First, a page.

I am really looking forward to some interesting topics such as
Is black a colour?
Does colour exist?
But, before I get into these tough topics I would like to present some basic and rudimentary notions about colour and what it is. Look in any textbook on colour and you’re almost certain to find a picture of the electromagnetic spectrum looking something like this:
It was Newton, of course, who famously studied the relationship between wavelength and colour. Light is a form of energy called electromagnetic radiation. Light can be characterised by its wavelength and our visual systems are sensitive to wavelengths in the approximate range 400-700nm (we’ll deal with the exact wavelength range later). So we call radiation in this range the visible spectrum or, more simply, light. In my diagram above the short wavelengths are on the right and the longer wavelengths on the left. So we might simplistically think that, for example, light at 400nm is blue or violet and that light at 700nm is red. It’s nowhere near as simple as this but it would do no harm to think that way for the present.
The spectrum above raises two interesting questions straight away however. The first is, why – since the wavelength of light varies continuously from about 400nm to about 700nm – do we see these specific and discrete colours? When I was at school I learned the mnenomic Richard Of York Gave Battle in Vain to remember the order of the colours in the spectrum. But why don’t we see a continuous range of colours – or, to be technically more precise – hues? The answer is something called categorical perception. However, just as interesting is my second question. Why do the two ends of the spectrum look rather similar. OK, red and violet are not the same. But certainly, red is closer to violet perceptually than it is, to say, green. And yet in wavelength terms red is closer to green! I’ll be returning to this issue of circularity of hue in a later post. However, if you would like to explore either of these phenomena yourself then I would encourage you to spend time looking at a rainbow. When sunlight strikes droplets of water in the air (this often happens on a sunny day after a rainstorm) the wavelengths separate (a process called refraction) and we see the visible spectrum. Newton achieved this by passing sunlight through a glass prism but the effect is the same, and equally enjoyable.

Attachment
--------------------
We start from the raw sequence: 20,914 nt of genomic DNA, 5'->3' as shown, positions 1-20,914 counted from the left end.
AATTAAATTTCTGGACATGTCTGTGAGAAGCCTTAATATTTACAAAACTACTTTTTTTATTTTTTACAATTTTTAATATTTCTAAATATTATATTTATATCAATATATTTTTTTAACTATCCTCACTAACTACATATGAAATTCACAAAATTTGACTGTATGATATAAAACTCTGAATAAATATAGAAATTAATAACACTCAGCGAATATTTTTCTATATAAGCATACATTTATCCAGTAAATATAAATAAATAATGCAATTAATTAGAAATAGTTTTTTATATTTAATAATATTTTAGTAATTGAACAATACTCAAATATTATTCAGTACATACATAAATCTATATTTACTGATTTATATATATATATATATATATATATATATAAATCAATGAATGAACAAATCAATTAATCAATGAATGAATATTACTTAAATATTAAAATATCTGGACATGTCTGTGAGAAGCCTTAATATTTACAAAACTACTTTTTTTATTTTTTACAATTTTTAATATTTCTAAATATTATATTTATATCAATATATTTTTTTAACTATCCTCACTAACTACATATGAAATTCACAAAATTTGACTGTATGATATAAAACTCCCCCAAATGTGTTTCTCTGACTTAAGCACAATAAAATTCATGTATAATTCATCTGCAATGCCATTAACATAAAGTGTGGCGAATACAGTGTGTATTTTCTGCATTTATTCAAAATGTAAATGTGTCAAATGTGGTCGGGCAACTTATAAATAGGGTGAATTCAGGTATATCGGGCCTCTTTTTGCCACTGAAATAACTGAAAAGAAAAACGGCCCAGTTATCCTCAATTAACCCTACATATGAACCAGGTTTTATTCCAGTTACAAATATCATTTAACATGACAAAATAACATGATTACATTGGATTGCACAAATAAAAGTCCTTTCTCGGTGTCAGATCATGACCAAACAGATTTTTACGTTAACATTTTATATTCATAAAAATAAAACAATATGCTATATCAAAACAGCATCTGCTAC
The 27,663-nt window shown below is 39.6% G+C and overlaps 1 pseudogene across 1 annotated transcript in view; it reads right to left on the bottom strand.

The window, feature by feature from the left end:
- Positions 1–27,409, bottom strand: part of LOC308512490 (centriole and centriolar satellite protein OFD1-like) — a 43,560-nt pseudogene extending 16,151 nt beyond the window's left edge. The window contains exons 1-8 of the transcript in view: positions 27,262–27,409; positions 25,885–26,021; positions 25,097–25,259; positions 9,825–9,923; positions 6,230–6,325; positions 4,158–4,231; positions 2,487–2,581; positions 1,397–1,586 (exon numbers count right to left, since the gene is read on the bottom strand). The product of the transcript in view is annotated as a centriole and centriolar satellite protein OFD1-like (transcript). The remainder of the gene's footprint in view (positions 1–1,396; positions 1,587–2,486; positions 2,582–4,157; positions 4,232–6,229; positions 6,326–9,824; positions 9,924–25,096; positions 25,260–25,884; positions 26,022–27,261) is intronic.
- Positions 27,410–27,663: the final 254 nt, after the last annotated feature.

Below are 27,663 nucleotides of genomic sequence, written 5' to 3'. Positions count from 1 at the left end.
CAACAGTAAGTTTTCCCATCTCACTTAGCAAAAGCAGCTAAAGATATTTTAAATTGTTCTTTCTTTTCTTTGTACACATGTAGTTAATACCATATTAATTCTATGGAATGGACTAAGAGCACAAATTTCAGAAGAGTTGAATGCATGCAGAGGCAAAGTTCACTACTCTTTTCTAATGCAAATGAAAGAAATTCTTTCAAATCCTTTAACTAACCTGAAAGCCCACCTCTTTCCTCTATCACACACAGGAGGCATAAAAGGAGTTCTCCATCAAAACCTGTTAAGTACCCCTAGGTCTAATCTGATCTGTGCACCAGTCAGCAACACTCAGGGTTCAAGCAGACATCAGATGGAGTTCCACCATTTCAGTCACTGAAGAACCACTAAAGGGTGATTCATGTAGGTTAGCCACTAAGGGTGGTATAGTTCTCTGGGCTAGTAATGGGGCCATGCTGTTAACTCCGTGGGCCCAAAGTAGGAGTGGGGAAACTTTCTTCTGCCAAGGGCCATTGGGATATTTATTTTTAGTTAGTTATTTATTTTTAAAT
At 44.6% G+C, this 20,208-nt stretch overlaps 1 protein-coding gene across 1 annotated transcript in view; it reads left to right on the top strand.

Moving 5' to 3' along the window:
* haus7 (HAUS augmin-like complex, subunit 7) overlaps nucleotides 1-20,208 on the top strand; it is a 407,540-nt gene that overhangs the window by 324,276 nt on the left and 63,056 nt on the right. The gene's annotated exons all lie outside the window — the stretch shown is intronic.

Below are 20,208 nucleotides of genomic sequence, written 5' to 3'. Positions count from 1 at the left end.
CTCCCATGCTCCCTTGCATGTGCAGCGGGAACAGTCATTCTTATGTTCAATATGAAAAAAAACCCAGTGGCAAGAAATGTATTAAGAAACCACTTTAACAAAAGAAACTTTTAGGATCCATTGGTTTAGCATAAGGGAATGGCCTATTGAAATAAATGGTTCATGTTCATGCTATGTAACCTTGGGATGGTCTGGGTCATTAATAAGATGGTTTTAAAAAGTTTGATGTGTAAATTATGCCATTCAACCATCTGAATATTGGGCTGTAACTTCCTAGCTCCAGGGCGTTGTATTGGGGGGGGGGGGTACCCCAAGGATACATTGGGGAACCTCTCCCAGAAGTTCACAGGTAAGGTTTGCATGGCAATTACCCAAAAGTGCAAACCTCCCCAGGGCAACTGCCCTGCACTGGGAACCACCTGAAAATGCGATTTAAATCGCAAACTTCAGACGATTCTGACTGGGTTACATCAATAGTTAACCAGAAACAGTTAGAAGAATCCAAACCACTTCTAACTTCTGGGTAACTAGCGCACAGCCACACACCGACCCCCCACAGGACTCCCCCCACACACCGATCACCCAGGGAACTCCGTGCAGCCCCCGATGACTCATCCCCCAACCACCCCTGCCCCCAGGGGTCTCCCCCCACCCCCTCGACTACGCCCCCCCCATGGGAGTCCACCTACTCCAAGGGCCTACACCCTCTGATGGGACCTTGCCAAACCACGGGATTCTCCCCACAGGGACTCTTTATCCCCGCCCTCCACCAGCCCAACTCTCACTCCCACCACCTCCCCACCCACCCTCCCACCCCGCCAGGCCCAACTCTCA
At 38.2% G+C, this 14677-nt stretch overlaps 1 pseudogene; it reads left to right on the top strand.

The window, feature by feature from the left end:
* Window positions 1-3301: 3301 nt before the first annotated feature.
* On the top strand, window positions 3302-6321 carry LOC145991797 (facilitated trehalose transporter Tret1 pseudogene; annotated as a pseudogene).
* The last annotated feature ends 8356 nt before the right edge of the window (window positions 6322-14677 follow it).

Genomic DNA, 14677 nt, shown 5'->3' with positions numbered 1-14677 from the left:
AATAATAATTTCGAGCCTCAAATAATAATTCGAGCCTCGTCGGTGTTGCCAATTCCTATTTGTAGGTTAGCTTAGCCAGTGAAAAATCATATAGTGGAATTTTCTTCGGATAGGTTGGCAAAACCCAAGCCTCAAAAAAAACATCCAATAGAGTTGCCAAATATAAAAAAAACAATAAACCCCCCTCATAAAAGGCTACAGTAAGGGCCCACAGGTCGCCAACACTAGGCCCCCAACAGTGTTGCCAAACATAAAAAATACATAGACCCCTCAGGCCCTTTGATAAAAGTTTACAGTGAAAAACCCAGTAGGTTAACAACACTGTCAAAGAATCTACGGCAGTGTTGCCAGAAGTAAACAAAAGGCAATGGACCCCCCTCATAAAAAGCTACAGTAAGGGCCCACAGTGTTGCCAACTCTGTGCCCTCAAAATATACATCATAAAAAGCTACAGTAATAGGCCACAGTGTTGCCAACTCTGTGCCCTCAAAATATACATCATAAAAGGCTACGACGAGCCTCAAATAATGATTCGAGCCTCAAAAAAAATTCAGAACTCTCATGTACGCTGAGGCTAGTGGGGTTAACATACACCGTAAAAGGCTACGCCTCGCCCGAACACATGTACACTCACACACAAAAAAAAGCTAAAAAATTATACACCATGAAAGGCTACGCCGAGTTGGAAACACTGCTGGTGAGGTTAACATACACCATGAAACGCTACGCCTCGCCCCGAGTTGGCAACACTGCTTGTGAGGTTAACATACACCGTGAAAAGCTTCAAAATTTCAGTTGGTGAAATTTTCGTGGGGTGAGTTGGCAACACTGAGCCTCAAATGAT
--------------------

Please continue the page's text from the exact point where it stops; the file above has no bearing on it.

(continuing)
Interestingly, although Newton observed 7 colours when he separated white light with his glass prism, most scientists today agree that it is really only possible to discern 6 colours and that indigo cannot be distinguished from violet in the visible spectrum. Again, don’t take my word for it. Go out and look a rainbow now!!! The following relationships between colour and wavelength are often quoted:
Red —- 635-700nm
Orange —- 590-635nm
Yellow —- 560-590nm
Green —- 490-560nm
Blue —- 450-490nm
Violet —- 400-450nm
However, be very careful. Newton famously wrote that “to speak properly, the rays are not coloured”. Now, I wonder what he could have meant by that?